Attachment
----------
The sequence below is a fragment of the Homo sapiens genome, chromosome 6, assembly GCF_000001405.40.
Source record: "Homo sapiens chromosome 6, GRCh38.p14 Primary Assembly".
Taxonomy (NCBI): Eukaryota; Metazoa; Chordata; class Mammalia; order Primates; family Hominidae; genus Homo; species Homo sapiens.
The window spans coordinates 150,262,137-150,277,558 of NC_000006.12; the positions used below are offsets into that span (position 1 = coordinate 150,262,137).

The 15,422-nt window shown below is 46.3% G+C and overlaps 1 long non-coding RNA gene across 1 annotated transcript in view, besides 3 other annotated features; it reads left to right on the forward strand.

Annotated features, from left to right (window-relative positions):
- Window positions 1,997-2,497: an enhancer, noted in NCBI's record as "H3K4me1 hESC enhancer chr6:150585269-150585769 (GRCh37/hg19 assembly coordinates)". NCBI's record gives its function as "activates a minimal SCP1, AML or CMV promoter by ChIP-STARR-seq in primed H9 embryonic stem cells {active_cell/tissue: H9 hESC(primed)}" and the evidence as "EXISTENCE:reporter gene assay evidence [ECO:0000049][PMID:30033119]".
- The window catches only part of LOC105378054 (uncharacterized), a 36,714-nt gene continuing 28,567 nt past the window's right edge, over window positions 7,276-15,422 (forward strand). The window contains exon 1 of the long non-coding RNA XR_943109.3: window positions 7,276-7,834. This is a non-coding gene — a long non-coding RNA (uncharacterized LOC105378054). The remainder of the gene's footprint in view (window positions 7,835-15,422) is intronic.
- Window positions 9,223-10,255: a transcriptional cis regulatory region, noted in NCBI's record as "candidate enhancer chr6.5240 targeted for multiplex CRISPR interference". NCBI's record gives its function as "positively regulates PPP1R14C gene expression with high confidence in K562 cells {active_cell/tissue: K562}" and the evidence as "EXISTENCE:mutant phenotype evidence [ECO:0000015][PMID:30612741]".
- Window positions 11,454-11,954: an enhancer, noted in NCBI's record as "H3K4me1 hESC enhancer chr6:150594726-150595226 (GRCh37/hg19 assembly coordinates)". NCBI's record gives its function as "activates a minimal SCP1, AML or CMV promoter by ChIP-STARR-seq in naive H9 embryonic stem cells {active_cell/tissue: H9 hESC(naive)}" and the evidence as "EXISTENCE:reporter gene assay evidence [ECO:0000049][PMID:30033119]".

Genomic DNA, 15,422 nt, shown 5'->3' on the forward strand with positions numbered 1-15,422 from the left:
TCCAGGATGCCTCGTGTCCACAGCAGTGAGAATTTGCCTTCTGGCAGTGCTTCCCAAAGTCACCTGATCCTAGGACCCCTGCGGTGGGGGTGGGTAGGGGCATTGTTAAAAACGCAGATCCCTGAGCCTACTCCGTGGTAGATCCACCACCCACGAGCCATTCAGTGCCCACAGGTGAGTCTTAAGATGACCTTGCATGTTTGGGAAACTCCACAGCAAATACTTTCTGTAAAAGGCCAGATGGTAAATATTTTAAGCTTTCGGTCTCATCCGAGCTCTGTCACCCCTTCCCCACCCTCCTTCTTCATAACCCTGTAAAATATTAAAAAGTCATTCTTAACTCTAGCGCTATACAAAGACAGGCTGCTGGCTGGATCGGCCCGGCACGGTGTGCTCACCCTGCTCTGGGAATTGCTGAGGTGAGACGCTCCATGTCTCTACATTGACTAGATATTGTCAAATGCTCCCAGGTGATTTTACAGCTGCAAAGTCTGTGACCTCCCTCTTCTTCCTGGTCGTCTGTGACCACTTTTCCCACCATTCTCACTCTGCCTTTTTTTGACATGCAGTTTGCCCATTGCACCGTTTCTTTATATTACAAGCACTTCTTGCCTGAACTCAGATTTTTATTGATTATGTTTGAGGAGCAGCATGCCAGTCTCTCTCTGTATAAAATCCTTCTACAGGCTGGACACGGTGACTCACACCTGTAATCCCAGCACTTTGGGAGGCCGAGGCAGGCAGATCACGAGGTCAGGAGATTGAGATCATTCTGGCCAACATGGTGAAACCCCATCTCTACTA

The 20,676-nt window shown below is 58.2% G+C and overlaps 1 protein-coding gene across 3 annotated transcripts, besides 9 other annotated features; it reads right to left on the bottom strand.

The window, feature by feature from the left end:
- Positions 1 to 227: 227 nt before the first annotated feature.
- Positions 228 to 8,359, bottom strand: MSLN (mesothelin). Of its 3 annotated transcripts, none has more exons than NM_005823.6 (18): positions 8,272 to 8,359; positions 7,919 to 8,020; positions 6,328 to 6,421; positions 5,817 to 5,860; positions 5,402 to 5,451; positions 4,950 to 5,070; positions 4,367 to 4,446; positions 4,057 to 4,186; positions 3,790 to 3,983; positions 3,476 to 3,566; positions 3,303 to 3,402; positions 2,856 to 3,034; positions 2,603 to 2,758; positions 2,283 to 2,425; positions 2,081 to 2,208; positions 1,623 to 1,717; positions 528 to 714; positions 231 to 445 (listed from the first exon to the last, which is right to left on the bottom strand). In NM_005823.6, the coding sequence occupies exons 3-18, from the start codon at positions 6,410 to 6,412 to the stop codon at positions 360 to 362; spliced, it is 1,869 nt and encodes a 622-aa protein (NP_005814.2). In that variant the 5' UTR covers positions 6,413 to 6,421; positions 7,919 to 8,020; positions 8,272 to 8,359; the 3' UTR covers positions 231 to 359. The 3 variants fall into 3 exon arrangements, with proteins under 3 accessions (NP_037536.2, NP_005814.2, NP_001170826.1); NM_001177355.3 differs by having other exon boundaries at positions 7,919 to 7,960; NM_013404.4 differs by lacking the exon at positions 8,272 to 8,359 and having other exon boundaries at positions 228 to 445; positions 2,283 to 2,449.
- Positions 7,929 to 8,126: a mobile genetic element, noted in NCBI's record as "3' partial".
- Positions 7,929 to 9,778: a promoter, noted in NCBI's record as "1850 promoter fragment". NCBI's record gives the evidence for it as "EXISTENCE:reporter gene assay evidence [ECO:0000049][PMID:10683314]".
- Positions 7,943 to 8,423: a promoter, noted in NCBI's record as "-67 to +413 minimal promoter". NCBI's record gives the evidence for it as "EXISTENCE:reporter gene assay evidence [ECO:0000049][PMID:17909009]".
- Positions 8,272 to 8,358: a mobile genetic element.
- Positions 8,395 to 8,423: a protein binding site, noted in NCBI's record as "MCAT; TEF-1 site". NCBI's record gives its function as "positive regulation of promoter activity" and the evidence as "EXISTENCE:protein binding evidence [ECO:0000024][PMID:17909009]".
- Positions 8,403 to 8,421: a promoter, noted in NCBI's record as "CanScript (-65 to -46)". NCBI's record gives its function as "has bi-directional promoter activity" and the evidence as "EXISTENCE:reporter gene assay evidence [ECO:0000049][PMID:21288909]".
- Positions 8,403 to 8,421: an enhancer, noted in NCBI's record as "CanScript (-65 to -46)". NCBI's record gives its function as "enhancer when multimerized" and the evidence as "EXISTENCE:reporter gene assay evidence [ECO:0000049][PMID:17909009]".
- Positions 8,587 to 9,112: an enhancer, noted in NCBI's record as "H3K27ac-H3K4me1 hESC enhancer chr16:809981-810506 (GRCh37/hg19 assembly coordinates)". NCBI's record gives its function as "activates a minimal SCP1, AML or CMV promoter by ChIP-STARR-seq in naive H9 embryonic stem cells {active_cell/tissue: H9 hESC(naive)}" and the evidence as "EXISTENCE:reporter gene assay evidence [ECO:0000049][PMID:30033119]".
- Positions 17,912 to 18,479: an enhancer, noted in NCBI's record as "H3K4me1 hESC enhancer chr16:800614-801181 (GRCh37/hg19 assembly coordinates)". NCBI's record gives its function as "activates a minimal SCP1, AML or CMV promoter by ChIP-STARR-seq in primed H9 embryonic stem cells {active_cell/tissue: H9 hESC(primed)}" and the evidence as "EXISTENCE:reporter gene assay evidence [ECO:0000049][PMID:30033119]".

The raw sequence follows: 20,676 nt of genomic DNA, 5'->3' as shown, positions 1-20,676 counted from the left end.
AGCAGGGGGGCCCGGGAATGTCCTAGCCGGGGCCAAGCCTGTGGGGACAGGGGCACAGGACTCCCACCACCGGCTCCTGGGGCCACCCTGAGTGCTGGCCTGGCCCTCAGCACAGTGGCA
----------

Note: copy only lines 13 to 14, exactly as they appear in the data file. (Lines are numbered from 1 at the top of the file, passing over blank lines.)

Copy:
The 20,676-nt window shown below is 58.2% G+C and overlaps 1 protein-coding gene across 3 annotated transcripts, besides 9 other annotated features; it reads right to left on the bottom strand.

The window, feature by feature from the left end: